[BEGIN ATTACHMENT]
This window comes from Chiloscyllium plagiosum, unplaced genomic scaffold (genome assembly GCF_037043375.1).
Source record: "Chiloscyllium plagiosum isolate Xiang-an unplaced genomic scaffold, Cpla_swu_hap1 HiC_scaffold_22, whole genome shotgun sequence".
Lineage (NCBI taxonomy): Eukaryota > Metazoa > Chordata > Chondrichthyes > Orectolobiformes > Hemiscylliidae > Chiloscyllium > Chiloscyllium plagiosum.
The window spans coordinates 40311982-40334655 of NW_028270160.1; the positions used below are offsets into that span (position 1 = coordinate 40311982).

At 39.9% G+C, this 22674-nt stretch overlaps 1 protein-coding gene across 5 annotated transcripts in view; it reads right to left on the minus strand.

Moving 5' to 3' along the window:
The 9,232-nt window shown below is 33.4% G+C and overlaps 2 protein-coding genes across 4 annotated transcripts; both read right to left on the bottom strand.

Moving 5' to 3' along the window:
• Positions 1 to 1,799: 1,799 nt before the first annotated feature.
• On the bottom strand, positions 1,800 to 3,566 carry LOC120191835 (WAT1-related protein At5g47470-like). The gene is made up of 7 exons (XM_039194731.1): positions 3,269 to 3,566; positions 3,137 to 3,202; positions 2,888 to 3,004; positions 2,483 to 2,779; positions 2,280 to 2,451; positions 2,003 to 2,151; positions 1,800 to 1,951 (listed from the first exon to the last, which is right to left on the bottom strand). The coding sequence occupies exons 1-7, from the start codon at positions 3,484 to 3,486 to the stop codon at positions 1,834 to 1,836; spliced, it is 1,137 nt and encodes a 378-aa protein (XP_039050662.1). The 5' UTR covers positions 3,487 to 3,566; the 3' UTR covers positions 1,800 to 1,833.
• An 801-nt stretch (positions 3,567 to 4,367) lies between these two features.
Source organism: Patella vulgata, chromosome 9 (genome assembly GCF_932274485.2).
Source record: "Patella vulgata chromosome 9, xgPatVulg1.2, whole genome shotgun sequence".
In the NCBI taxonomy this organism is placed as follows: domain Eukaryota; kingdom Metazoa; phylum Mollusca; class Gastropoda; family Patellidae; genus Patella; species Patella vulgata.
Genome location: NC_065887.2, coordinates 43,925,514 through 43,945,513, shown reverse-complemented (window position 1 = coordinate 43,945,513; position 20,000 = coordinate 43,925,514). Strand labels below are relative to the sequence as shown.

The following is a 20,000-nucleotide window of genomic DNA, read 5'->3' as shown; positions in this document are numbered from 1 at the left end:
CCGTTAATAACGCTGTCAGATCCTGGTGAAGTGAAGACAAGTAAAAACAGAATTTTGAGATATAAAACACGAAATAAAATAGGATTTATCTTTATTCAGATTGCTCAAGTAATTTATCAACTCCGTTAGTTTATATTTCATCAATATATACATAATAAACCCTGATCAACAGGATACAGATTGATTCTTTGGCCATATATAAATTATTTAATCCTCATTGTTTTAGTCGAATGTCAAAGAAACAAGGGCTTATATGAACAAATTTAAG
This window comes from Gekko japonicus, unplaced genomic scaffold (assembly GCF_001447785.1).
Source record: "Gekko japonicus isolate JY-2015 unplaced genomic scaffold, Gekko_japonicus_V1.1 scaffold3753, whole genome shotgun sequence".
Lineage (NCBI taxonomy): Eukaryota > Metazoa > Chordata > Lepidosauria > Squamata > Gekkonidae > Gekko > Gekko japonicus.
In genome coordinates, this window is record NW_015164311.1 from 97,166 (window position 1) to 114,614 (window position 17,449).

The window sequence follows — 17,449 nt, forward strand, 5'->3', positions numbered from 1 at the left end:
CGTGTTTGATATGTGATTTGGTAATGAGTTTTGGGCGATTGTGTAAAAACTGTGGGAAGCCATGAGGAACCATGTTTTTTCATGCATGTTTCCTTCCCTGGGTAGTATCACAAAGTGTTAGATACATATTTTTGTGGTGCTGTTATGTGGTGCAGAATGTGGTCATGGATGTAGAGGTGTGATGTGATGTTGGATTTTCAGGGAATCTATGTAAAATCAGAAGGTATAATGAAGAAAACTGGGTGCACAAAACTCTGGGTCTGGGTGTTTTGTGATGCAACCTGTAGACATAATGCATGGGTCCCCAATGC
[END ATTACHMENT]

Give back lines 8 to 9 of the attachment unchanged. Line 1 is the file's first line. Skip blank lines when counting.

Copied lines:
Moving 5' to 3' along the window:
• Positions 1 to 1,799: 1,799 nt before the first annotated feature.